Orlando R. Barone

is a writer in Doylestown

My grandson Cai loves theater. Having had thespian ambitions myself, I understand the passion. The other day I asked the 9-year-old what he thought was the most important thing to remember on the stage. He answered with no hesitation:

"When you goof up and drop something, leave it and move on, or, if you need it, pick it up in character and take it with you."

Similarly, a new year raises three questions. What do I drop and leave behind in the old year? What do I pick up and carry forward into the new? And what do I create and become that I've never had or been before? In other words, what will I forsake, take, and make in 2014? How do I remain "in character"?

Whatever my choices, I know exactly what I want the result to be. I want 2014 to be a year of contentment. I want that inner peace, quietness of soul, and wholeness of spirit everybody is wishing for everybody at this time of year. Which means I must determine what brings about my discontent; that's the stuff I want to drop on the stage and abandon once and for all.

Discontentment breeds resentment. Anyone dealt a bad hand - a kid born in poverty or in a broken family or in bad health, a teen injured in a car wreck, an adult bereft of a loved one, an elder suffering inevitable loss of strength and wit - might drink deeply of resentment's bitterness.

Resentment degrades my vision, throws the future out of focus, makes obstacles unscalable and opportunities unrecognizable. It erodes confidence. It siphons my energy into assigning blame for my setbacks and raging at those blamed.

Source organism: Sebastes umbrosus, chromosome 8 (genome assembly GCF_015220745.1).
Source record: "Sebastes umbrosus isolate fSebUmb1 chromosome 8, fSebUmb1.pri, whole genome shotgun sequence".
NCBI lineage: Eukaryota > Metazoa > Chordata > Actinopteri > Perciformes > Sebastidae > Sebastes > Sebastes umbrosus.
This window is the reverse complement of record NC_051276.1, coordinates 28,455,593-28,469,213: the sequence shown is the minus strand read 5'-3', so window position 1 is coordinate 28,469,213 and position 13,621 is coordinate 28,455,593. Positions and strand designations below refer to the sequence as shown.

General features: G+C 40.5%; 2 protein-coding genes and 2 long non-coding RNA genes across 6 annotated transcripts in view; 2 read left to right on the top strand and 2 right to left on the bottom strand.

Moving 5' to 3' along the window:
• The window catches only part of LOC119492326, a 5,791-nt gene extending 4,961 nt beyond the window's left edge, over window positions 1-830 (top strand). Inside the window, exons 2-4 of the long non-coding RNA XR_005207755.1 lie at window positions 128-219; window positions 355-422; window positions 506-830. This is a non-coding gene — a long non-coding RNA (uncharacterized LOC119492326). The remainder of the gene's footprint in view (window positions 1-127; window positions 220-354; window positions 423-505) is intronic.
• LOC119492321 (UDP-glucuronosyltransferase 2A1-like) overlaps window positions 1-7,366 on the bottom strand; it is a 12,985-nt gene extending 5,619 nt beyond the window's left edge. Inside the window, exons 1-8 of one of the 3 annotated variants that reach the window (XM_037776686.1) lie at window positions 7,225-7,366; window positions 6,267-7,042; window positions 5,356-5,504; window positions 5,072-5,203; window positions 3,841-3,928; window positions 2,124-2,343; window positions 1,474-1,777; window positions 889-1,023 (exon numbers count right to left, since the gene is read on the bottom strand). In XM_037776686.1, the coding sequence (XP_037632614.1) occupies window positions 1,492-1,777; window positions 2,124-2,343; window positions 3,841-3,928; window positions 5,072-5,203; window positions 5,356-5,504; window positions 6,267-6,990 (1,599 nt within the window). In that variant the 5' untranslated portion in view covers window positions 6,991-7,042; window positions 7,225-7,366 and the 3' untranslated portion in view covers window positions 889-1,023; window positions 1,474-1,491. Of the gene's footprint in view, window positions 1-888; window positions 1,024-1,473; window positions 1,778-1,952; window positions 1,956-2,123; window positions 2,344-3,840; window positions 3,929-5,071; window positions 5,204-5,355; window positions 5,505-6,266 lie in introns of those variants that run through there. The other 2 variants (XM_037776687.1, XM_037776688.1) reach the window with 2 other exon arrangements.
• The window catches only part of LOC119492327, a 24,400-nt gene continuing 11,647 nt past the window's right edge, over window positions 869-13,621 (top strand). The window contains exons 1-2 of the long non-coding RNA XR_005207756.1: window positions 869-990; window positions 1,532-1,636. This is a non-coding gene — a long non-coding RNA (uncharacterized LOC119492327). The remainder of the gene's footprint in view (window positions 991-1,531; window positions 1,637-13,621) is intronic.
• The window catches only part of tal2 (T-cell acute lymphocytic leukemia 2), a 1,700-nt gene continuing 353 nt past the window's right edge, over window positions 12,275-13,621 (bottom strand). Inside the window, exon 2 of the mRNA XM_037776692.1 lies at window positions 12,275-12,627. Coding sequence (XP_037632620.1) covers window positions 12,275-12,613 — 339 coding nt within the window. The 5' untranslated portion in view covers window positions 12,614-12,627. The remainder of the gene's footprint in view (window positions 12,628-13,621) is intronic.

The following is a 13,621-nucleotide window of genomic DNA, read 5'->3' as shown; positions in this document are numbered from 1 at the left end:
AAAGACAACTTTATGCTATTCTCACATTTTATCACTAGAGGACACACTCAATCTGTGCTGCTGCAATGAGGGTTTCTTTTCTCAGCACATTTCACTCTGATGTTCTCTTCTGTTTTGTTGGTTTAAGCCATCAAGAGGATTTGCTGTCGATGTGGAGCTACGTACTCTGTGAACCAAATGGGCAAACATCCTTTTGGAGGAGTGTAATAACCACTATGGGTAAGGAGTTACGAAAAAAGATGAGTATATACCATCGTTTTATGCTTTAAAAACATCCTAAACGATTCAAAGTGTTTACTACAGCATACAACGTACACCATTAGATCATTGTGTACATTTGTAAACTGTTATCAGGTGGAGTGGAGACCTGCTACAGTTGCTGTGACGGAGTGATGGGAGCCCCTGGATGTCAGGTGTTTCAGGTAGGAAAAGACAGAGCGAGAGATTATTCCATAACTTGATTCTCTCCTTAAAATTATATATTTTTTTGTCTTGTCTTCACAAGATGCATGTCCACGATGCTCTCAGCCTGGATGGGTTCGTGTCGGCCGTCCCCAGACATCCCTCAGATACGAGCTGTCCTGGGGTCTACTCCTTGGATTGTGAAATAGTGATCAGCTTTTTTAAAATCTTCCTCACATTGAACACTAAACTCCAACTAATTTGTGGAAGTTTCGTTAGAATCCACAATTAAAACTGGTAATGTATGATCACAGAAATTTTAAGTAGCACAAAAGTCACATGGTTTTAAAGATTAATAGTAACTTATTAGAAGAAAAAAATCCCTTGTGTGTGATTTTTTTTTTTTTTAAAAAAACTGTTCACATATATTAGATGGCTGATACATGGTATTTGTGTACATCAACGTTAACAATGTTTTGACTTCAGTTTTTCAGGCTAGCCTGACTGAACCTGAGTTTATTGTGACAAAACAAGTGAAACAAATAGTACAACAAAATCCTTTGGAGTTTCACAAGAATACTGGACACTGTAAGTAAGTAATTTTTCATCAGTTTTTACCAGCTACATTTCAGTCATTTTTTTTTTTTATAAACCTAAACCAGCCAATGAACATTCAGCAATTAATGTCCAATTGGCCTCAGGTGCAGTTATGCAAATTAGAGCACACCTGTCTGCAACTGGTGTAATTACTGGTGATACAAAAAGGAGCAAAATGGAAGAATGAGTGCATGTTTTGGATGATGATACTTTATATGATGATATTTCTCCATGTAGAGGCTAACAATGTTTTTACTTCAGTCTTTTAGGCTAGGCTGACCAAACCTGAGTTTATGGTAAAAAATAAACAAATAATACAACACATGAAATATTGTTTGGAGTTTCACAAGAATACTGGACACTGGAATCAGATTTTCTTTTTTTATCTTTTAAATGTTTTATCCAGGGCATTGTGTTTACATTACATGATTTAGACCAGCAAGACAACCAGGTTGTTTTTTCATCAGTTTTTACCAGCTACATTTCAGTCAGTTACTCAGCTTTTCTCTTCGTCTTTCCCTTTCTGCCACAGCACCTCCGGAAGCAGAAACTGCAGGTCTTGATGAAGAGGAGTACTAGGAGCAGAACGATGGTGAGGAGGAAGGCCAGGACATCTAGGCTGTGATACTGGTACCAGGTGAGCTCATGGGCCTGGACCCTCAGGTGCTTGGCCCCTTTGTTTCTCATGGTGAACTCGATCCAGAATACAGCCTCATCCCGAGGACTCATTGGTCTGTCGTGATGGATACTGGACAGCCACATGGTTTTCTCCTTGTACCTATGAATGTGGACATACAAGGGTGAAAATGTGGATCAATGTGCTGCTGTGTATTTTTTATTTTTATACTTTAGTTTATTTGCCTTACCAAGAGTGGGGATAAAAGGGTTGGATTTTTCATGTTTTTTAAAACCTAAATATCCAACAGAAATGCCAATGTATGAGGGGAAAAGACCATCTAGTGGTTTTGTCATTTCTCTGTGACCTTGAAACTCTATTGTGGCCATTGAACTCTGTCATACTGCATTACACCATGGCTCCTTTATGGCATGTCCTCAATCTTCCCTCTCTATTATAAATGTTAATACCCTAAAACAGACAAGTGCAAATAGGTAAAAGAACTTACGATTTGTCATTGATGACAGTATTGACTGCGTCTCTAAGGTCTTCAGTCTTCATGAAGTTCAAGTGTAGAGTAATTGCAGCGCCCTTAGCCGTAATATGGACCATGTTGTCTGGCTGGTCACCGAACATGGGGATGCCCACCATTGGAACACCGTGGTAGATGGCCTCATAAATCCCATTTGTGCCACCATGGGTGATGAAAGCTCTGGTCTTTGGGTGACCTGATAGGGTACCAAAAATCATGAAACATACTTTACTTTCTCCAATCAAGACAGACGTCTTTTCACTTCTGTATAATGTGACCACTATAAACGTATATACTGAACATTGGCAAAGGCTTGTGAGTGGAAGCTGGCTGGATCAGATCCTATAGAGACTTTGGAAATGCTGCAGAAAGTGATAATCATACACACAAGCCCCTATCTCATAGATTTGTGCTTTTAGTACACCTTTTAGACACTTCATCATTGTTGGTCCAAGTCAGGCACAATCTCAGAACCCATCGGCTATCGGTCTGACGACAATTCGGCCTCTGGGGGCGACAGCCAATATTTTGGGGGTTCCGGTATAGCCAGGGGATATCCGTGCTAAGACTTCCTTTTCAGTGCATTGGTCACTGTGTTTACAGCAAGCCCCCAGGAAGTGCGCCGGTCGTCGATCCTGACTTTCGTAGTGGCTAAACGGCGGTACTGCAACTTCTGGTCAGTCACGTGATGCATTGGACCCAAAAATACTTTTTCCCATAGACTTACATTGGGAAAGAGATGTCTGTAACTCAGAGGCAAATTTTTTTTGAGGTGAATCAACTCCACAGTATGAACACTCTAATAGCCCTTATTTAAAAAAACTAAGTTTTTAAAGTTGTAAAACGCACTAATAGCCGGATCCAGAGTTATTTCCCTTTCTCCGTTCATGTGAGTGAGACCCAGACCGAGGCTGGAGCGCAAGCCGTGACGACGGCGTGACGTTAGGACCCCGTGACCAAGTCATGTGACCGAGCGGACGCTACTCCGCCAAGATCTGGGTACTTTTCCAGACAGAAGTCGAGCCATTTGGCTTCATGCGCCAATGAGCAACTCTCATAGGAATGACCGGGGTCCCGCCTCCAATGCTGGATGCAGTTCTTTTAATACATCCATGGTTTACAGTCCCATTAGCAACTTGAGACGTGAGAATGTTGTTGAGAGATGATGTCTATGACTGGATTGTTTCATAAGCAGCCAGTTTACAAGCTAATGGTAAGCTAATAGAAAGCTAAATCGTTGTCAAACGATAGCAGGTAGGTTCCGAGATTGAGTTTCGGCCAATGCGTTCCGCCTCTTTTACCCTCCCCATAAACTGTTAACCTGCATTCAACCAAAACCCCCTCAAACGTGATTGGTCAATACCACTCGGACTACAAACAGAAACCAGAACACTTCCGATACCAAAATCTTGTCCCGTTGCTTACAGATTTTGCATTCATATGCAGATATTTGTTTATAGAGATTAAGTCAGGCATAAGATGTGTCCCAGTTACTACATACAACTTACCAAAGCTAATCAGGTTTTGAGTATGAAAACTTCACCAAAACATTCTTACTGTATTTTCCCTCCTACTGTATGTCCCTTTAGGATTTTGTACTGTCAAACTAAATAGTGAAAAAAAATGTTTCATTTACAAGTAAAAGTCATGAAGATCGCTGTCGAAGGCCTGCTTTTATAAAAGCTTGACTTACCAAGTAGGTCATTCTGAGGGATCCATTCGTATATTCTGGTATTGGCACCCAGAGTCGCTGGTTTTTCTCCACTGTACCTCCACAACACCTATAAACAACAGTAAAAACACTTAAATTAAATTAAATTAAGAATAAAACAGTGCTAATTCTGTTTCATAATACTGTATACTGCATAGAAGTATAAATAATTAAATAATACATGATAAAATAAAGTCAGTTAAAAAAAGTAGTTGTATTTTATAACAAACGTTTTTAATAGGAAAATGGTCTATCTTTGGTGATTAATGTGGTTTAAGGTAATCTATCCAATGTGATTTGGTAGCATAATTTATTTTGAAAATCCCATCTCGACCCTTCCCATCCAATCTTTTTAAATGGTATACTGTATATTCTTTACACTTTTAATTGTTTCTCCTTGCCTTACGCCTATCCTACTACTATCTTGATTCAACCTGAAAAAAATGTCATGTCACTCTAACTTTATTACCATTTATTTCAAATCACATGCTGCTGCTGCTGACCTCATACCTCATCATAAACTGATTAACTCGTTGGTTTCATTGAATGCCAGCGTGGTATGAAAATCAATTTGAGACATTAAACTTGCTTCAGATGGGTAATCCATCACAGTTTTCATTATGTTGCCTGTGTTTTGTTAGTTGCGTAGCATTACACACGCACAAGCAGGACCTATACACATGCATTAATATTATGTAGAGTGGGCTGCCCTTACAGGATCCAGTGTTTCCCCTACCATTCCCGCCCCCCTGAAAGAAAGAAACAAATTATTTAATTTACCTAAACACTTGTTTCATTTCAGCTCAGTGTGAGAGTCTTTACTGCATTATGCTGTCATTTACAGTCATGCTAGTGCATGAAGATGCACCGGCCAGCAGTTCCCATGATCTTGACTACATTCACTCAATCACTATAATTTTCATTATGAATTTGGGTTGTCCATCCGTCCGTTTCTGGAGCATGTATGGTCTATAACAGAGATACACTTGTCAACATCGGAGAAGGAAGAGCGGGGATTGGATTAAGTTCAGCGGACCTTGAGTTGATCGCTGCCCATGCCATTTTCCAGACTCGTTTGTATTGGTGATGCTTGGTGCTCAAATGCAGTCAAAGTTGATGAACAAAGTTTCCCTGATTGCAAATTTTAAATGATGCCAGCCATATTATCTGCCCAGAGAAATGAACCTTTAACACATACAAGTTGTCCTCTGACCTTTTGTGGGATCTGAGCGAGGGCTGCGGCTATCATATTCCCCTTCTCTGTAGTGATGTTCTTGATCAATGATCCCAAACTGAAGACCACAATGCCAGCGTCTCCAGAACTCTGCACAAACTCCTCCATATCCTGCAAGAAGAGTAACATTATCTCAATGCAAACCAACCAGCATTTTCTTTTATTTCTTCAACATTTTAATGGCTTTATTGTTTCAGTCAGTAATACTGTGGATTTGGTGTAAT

So, that's what I choose to shed: my resentments. The wickedness of fate that kept me from becoming a Broadway star, the terrible boss who once fired me, familial responsibilities that curtailed so many vacations, all those malignant forces that have provided my myriad excuses for all the times I came up short, I toss you to the stage floor and kick you into the wings of 2013.

Shorn of my resentments, what I have left are my contentments, the people and things that give me wholeness, peace, a sense of being and accomplishment, the things I want to pick up. In character.

There is my spouse, recovering from a near-fatal illness and planning one of those vacations I didn't take so many years ago because of those familial responsibilities. Four of those little responsibilities are now successful adults who welcome us into their homes any time we wish, so we can ignore them and shower our seven grandkids with whatever their little hearts desire.

There are those Wharton MBA students I am so privileged to be coaching, matching my knowledge and wisdom to their vast energy and brilliance. They add to my contentment, but their boldness and drive remind me of my final new year challenge. What will I create? What will I become?

The great enemy of contentment is complacency, the tired belief that nothing needs changing, nothing new awaits, nothing is left to be learned or surmounted. The very meaning of life is growth and creation. To be complacent is to succumb to the life-limiting attitude that my only zone is my comfort zone.

So I press on into 2014 alive with the recognition that there is a world to be redeemed, justice to be sought, people to be nourished and clothed, minds to be opened and taught, love to be squandered indiscriminately and, inevitably, troubles and even tragedy to be contended with.

No matter. I will be content, at peace with myself. I have shed my resentments, stopped the blaming, stopped crying foul at the universe, stopped stopping myself. I have shunned complacency and await each dawn eager to take on the day's challenges with creativity, enthusiasm, and courage enough to say yes to the young and beautiful promise of a new year.

And if I drop something along the way, I'll just take Cai's advice. Either I'll leave it and move on, or, if it is something I need, I'll pick it up. In character.

The audience will never know the difference.